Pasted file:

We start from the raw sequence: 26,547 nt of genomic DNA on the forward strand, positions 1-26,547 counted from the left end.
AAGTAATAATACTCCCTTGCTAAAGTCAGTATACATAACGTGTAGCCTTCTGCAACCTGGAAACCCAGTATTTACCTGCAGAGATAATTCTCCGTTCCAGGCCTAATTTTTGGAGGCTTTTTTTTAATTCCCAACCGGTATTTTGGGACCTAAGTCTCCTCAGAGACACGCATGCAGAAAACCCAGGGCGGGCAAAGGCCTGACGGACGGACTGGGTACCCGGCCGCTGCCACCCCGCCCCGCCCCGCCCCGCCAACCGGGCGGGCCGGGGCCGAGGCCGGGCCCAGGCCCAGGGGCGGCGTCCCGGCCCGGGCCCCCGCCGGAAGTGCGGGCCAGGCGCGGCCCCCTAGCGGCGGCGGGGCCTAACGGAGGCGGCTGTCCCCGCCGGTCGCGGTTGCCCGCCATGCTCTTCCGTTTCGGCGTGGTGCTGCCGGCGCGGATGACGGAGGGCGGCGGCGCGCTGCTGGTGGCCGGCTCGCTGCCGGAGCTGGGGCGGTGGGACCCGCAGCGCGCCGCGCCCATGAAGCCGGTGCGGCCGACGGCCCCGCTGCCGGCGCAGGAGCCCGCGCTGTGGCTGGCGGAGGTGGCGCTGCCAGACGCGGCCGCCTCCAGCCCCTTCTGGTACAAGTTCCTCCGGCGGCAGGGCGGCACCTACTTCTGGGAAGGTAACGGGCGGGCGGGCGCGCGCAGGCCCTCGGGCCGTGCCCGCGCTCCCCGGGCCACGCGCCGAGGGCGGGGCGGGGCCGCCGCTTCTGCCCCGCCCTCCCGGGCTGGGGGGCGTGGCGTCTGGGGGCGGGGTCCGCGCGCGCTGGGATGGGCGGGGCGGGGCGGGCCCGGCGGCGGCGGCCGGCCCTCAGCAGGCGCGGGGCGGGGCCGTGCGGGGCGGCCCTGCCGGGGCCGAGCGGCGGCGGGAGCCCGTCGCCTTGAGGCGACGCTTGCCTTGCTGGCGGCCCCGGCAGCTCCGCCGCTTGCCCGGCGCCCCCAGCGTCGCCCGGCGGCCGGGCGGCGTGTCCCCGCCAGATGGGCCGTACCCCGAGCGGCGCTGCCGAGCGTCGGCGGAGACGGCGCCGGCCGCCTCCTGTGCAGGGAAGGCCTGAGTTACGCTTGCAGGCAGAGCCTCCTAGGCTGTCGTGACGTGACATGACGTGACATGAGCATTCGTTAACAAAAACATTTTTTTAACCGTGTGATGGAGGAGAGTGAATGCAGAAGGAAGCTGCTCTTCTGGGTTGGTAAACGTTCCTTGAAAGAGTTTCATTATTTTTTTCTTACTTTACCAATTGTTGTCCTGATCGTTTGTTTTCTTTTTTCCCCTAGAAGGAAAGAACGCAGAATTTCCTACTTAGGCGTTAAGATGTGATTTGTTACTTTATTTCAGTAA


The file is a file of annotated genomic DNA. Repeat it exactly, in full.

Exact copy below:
We start from the raw sequence: 26,547 nt of genomic DNA on the forward strand, positions 1-26,547 counted from the left end.
AAGTAATAATACTCCCTTGCTAAAGTCAGTATACATAACGTGTAGCCTTCTGCAACCTGGAAACCCAGTATTTACCTGCAGAGATAATTCTCCGTTCCAGGCCTAATTTTTGGAGGCTTTTTTTTAATTCCCAACCGGTATTTTGGGACCTAAGTCTCCTCAGAGACACGCATGCAGAAAACCCAGGGCGGGCAAAGGCCTGACGGACGGACTGGGTACCCGGCCGCTGCCACCCCGCCCCGCCCCGCCCCGCCAACCGGGCGGGCCGGGGCCGAGGCCGGGCCCAGGCCCAGGGGCGGCGTCCCGGCCCGGGCCCCCGCCGGAAGTGCGGGCCAGGCGCGGCCCCCTAGCGGCGGCGGGGCCTAACGGAGGCGGCTGTCCCCGCCGGTCGCGGTTGCCCGCCATGCTCTTCCGTTTCGGCGTGGTGCTGCCGGCGCGGATGACGGAGGGCGGCGGCGCGCTGCTGGTGGCCGGCTCGCTGCCGGAGCTGGGGCGGTGGGACCCGCAGCGCGCCGCGCCCATGAAGCCGGTGCGGCCGACGGCCCCGCTGCCGGCGCAGGAGCCCGCGCTGTGGCTGGCGGAGGTGGCGCTGCCAGACGCGGCCGCCTCCAGCCCCTTCTGGTACAAGTTCCTCCGGCGGCAGGGCGGCACCTACTTCTGGGAAGGTAACGGGCGGGCGGGCGCGCGCAGGCCCTCGGGCCGTGCCCGCGCTCCCCGGGCCACGCGCCGAGGGCGGGGCGGGGCCGCCGCTTCTGCCCCGCCCTCCCGGGCTGGGGGGCGTGGCGTCTGGGGGCGGGGTCCGCGCGCGCTGGGATGGGCGGGGCGGGGCGGGCCCGGCGGCGGCGGCCGGCCCTCAGCAGGCGCGGGGCGGGGCCGTGCGGGGCGGCCCTGCCGGGGCCGAGCGGCGGCGGGAGCCCGTCGCCTTGAGGCGACGCTTGCCTTGCTGGCGGCCCCGGCAGCTCCGCCGCTTGCCCGGCGCCCCCAGCGTCGCCCGGCGGCCGGGCGGCGTGTCCCCGCCAGATGGGCCGTACCCCGAGCGGCGCTGCCGAGCGTCGGCGGAGACGGCGCCGGCCGCCTCCTGTGCAGGGAAGGCCTGAGTTACGCTTGCAGGCAGAGCCTCCTAGGCTGTCGTGACGTGACATGACGTGACATGAGCATTCGTTAACAAAAACATTTTTTTAACCGTGTGATGGAGGAGAGTGAATGCAGAAGGAAGCTGCTCTTCTGGGTTGGTAAACGTTCCTTGAAAGAGTTTCATTATTTTTTTCTTACTTTACCAATTGTTGTCCTGATCGTTTGTTTTCTTTTTTCCCCTAGAAGGAAAGAACGCAGAATTTCCTACTTAGGCGTTAAGATGTGATTTGTTACTTTATTTCAGTAA